(3) The owner or operator of a new or existing facility which discharges oil or petroleum liquids without a permit issued pursuant to Section 22a-430 of the General Statutes shall immediately cease such discharge and reclaim, recover and properly dispose of the discharged liquid and any other substance contaminated by it, restore the environment to a condition and quality acceptable to the commissioner, and repair damage caused by the discharge, all to the satisfaction of the commissioner.
(4) When a failure occurs at a new or existing facility, all of such facility's components shall be evaluated within thirty days to determine whether similar conditions to that which caused the failure exist. Within ten (10) days following such evaluation, the owner or operator shall notify the commissioner in writing of the methods and results of each such evaluation. If an additional failure is detected, the owner or operator shall act in accordance with this subsection.
(k) Abandoned and temporarily out-of-service facilities
(1) An owner or operator shall notify the commissioner in writing within thirty days when a new or existing facility is abandoned or rendered temporarily out-of-service.
(2) A facility or facility component shall be abandoned in accordance with procedures specified in NFPA 30.
(3) No person or municipality shall use or operate an abandoned facility.
(4) No person or municipality shall use or operate a temporarily out-of-service facility without giving prior written notice to the commissioner that such facility will be used or operated.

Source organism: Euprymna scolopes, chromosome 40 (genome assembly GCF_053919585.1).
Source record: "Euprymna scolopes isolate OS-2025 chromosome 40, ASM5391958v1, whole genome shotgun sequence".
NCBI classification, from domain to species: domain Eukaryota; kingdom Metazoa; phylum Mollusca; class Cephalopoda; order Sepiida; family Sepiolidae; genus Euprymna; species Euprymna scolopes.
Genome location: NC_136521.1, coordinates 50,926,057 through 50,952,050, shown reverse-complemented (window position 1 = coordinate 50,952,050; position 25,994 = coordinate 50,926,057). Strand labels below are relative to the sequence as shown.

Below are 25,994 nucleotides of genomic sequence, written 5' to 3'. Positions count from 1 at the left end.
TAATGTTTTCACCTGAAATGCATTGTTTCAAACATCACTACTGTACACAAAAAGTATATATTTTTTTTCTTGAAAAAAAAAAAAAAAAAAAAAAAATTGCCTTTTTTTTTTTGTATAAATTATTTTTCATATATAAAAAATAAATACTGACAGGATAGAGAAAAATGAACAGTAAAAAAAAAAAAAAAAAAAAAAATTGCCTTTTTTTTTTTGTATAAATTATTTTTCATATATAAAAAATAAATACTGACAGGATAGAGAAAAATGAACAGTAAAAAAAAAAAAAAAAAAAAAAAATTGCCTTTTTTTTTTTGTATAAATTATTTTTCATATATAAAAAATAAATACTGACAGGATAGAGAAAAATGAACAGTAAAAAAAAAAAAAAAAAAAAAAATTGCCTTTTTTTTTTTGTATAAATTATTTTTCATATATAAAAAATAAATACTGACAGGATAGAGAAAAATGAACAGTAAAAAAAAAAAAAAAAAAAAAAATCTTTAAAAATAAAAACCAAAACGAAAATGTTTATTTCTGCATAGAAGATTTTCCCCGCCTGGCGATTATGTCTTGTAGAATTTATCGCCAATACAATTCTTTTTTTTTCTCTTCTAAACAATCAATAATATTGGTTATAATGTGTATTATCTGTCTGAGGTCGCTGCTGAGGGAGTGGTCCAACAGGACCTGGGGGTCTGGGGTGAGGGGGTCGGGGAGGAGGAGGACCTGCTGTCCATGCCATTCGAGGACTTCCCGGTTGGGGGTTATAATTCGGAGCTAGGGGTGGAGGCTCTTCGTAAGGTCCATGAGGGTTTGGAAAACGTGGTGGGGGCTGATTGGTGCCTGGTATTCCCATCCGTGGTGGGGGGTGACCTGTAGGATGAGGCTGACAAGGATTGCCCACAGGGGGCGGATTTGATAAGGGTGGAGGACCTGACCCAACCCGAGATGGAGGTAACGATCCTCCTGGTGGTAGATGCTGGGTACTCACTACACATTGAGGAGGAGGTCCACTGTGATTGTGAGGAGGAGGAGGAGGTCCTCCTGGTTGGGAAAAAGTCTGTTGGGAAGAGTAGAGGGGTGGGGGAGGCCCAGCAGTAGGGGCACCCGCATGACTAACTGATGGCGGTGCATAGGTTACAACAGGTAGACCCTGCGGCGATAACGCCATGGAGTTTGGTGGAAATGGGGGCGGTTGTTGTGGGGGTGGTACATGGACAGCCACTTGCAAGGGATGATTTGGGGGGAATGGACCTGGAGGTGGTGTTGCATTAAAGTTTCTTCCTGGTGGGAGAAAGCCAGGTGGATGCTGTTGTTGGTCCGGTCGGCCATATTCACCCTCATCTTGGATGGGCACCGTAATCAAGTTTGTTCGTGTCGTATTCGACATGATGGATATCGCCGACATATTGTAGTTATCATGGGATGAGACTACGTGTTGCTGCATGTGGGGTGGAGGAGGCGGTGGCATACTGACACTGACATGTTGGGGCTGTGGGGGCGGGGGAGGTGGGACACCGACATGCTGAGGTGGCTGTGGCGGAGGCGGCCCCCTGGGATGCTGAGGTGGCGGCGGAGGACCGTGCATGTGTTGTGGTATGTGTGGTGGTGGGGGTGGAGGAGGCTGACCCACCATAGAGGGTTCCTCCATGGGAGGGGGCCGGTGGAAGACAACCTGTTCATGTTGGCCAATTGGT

(l) Variances
(1) The commissioner may grant a variance or partial variance from one or more of the provisions of this section provided such variance will not endanger the public health, safety or welfare or allow pollution of the air, land or waters of the state. An application for a variance shall be submitted by the owner or operator on a form furnished or prescribed by the commissioner and shall include such information as he or she requires.
(2) Failure to supply all information necessary to enable the commissioner to make a determination regarding the application shall be cause for rejection of the application.
(3) In acting on a request for a variance, the commissioner shall balance the degree to which compliance with the requirement in question would create an undue hardship for the applicant, against the benefit to the environment and the public from the applicant's strict compliance with that requirement.
(4) The commissioner may reject an application for a variance as untimely if it is received less than ninety days prior to the required date of compliance for which the variance is sought or if the facility is not in compliance with the requirement for which the variance is sought. For those existing facilities or underground components which are required to be removed or modified by September 1, 1989 in accordance with subparagraph (e) (2) of this section, no application for a variance from the requirements of that subparagraph shall be accepted after August 1, 1988, which date was the original deadline for such applications when these regulations were first adopted.
(5) The commissioner may limit the duration of a variance and include in a variance any conditions which he or she deems necessary. A variance may be revoked or modified for failure to comply with any such conditions.

Notes

Conn. Agencies Regs. § 22a-449(d)-1
Effective July 28, 1994; Amended May 31, 2012